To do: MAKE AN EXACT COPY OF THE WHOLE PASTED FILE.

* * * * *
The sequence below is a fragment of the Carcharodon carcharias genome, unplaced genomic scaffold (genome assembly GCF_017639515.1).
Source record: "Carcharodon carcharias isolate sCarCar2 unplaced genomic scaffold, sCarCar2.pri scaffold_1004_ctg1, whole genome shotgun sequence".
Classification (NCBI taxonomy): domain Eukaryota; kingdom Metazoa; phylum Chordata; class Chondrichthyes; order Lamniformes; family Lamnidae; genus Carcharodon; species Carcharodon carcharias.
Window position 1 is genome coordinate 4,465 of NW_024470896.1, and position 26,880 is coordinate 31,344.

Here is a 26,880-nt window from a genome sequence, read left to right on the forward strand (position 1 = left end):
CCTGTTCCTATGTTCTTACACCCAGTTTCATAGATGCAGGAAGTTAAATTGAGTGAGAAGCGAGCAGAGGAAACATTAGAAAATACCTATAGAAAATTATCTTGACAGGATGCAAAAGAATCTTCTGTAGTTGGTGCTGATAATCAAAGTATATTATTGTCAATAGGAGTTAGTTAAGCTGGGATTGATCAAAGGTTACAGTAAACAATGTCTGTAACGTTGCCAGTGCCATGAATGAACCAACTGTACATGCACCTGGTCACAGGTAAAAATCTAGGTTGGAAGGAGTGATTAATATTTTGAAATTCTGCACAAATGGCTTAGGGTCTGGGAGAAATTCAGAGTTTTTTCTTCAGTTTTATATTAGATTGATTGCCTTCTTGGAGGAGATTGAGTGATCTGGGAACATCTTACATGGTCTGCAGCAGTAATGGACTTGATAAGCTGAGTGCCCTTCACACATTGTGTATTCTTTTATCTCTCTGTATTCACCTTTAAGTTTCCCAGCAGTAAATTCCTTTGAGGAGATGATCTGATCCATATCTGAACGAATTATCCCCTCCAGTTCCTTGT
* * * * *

The sequence below is a fragment of the Carcharodon carcharias genome, unplaced genomic scaffold (genome assembly GCF_017639515.1).
Source record: "Carcharodon carcharias isolate sCarCar2 unplaced genomic scaffold, sCarCar2.pri scaffold_1004_ctg1, whole genome shotgun sequence".
Classification (NCBI taxonomy): domain Eukaryota; kingdom Metazoa; phylum Chordata; class Chondrichthyes; order Lamniformes; family Lamnidae; genus Carcharodon; species Carcharodon carcharias.
Window position 1 is genome coordinate 4,465 of NW_024470896.1, and position 26,880 is coordinate 31,344.

Here is a 26,880-nt window from a genome sequence, read left to right on the forward strand (position 1 = left end):
CCTGTTCCTATGTTCTTACACCCAGTTTCATAGATGCAGGAAGTTAAATTGAGTGAGAAGCGAGCAGAGGAAACATTAGAAAATACCTATAGAAAATTATCTTGACAGGATGCAAAAGAATCTTCTGTAGTTGGTGCTGATAATCAAAGTATATTATTGTCAATAGGAGTTAGTTAAGCTGGGATTGATCAAAGGTTACAGTAAACAATGTCTGTAACGTTGCCAGTGCCATGAATGAACCAACTGTACATGCACCTGGTCACAGGTAAAAATCTAGGTTGGAAGGAGTGATTAATATTTTGAAATTCTGCACAAATGGCTTAGGGTCTGGGAGAAATTCAGAGTTTTTTCTTCAGTTTTATATTAGATTGATTGCCTTCTTGGAGGAGATTGAGTGATCTGGGAACATCTTACATGGTCTGCAGCAGTAATGGACTTGATAAGCTGAGTGCCCTTCACACATTGTGTATTCTTTTATCTCTCTGTATTCACCTTTAAGTTTCCCAGCAGTAAATTCCTTTGAGGAGATGATCTGATCCATATCTGAACGAATTATCCCCTCCAGTTCCTTGT